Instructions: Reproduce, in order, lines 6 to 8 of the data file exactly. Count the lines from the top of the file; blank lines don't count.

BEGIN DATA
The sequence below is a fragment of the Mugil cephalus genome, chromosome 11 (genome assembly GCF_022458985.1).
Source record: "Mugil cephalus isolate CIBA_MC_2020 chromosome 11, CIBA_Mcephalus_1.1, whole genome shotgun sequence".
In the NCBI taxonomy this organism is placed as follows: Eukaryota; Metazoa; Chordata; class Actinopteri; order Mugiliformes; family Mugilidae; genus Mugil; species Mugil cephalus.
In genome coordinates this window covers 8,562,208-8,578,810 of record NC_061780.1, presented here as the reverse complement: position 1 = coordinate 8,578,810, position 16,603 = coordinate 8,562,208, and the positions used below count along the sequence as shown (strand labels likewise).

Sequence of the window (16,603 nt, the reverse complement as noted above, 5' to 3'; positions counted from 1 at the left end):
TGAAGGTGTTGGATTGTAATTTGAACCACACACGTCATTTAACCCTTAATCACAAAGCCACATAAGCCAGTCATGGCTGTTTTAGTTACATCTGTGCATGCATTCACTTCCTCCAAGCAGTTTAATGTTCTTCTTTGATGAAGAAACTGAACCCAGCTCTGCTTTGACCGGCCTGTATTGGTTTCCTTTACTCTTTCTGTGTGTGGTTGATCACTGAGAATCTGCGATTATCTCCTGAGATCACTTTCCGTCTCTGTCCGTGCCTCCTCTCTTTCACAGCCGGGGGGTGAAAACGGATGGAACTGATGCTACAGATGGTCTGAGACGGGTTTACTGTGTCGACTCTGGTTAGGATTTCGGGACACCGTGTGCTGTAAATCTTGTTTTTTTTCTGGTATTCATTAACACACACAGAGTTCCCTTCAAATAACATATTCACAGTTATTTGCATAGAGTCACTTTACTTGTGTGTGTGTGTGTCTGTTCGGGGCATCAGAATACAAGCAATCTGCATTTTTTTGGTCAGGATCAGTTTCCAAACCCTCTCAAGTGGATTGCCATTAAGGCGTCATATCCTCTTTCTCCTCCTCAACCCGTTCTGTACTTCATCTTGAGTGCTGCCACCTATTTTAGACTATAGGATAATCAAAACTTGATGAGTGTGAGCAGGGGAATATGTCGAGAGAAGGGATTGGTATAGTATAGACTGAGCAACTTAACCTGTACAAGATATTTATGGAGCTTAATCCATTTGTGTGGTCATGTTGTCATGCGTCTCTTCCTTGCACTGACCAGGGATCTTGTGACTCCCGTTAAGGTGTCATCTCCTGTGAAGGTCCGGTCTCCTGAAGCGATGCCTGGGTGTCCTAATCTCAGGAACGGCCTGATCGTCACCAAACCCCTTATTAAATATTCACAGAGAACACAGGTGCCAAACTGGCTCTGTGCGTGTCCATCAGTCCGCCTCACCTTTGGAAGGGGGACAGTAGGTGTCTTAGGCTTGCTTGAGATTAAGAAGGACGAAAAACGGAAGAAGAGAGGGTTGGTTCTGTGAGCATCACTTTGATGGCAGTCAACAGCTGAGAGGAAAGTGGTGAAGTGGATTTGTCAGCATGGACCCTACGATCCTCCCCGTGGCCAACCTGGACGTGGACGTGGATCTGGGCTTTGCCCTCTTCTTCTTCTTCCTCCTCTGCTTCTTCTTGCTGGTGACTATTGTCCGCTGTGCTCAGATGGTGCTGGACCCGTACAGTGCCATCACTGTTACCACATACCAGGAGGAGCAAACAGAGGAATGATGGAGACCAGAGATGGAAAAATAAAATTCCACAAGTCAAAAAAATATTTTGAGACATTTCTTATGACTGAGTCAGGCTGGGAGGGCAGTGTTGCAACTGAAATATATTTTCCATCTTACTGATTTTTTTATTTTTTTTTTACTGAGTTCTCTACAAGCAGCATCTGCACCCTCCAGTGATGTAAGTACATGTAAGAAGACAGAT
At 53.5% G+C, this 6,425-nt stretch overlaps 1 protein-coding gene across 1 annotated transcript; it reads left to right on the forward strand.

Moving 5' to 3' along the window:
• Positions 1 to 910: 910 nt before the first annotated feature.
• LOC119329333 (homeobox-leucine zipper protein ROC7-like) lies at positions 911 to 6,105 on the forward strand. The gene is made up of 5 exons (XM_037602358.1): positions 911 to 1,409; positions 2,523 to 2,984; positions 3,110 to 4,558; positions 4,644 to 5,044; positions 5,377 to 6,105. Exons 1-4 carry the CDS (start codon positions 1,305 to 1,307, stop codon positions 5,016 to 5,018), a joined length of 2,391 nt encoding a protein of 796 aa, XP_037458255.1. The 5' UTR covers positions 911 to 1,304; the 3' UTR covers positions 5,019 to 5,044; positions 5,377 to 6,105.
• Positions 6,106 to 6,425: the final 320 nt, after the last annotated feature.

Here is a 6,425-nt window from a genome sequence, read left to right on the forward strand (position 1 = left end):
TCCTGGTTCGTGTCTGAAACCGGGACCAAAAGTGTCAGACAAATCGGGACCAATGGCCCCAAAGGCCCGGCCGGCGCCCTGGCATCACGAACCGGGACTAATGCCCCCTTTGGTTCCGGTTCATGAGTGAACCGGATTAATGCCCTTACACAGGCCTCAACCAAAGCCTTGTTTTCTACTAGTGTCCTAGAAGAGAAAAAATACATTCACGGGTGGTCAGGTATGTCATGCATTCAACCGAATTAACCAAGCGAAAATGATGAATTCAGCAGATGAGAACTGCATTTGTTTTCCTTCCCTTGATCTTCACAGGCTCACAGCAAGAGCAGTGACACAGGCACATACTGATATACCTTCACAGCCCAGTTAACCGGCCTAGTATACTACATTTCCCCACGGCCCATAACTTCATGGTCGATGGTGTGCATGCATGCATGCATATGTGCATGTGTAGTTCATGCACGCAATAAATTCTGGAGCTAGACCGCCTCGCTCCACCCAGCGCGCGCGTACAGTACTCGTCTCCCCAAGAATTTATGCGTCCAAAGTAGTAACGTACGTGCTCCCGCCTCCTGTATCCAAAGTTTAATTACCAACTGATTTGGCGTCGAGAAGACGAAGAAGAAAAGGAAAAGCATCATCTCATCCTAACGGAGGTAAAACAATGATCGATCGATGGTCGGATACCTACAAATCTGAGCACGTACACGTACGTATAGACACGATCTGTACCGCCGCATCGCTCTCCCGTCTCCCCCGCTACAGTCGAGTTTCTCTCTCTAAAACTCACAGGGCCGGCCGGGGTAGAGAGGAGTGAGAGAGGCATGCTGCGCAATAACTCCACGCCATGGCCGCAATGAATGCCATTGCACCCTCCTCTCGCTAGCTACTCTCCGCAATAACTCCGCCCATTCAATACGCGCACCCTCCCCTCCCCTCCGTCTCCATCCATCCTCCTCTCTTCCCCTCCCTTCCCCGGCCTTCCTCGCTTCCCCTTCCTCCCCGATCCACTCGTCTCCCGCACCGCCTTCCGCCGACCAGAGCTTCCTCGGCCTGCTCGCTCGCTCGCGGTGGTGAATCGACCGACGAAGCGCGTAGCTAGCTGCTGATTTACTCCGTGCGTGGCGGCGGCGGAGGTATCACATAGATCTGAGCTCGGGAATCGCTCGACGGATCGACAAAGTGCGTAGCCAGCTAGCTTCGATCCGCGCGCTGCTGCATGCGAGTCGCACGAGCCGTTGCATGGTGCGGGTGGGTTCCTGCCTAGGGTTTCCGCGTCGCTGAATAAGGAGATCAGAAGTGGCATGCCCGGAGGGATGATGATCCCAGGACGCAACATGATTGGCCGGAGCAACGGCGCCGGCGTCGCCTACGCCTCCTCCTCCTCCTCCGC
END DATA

TGAAGGTGTTGGATTGTAATTTGAACCACACACGTCATTTAACCCTTAATCACAAAGCCACATAAGCCAGTCATGGCTGTTTTAGTTACATCTGTGCATGCATTCACTTCCTCCAAGCAGTTTAATGTTCTTCTTTGATGAAGAAACTGAACCCAGCTCTGCTTTGACCGGCCTGTATTGGTTTCCTTTACTCTTTCTGTGTGTGGTTGATCACTGAGAATCTGCGATTATCTCCTGAGATCACTTTCCGTCTCTGTCCGTGCCTCCTCTCTTTCACAGCCGGGGGGTGAAAACGGATGGAACTGATGCTACAGATGGTCTGAGACGGGTTTACTGTGTCGACTCTGGTTAGGATTTCGGGACACCGTGTGCTGTAAATCTTGTTTTTTTTCTGGTATTCATTAACACACACAGAGTTCCCTTCAAATAACATATTCACAGTTATTTGCATAGAGTCACTTTACTTGTGTGTGTGTGTGTCTGTTCGGGGCATCAGAATACAAGCAATCTGCATTTTTTTGGTCAGGATCAGTTTCCAAACCCTCTCAAGTGGATTGCCATTAAGGCGTCATATCCTCTTTCTCCTCCTCAACCCGTTCTGTACTTCATCTTGAGTGCTGCCACCTATTTTAGACTATAGGATAATCAAAACTTGATGAGTGTGAGCAGGGGAATATGTCGAGAGAAGGGATTGGTATAGTATAGACTGAGCAACTTAACCTGTACAAGATATTTATGGAGCTTAATCCATTTGTGTGGTCATGTTGTCATGCGTCTCTTCCTTGCACTGACCAGGGATCTTGTGACTCCCGTTAAGGTGTCATCTCCTGTGAAGGTCCGGTCTCCTGAAGCGATGCCTGGGTGTCCTAATCTCAGGAACGGCCTGATCGTCACCAAACCCCTTATTAAATATTCACAGAGAACACAGGTGCCAAACTGGCTCTGTGCGTGTCCATCAGTCCGCCTCACCTTTGGAAGGGGGACAGTAGGTGTCTTAGGCTTGCTTGAGATTAAGAAGGACGAAAAACGGAAGAAGAGAGGGTTGGTTCTGTGAGCATCACTTTGATGGCAGTCAACAGCTGAGAGGAAAGTGGTGAAGTGGATTTGTCAGCATGGACCCTACGATCCTCCCCGTGGCCAACCTGGACGTGGACGTGGATCTGGGCTTTGCCCTCTTCTTCTTCTTCCTCCTCTGCTTCTTCTTGCTGGTGACTATTGTCCGCTGTGCTCAGATGGTGCTGGACCCGTACAGTGCCATCACTGTTACCACATACCAGGAGGAGCAAACAGAGGAATGATGGAGACCAGAGATGGAAAAATAAAATTCCACAAGTCAAAAAAATATTTTGAGACATTTCTTATGACTGAGTCAGGCTGGGAGGGCAGTGTTGCAACTGAAATATATTTTCCATCTTACTGATTTTTTTATTTTTTTTTTACTGAGTTCTCTACAAGCAGCATCTGCACCCTCCAGTGATGTAAGTACATGTAAGAAGACAGAT
At 53.5% G+C, this 6,425-nt stretch overlaps 1 protein-coding gene across 1 annotated transcript; it reads left to right on the forward strand.

Moving 5' to 3' along the window: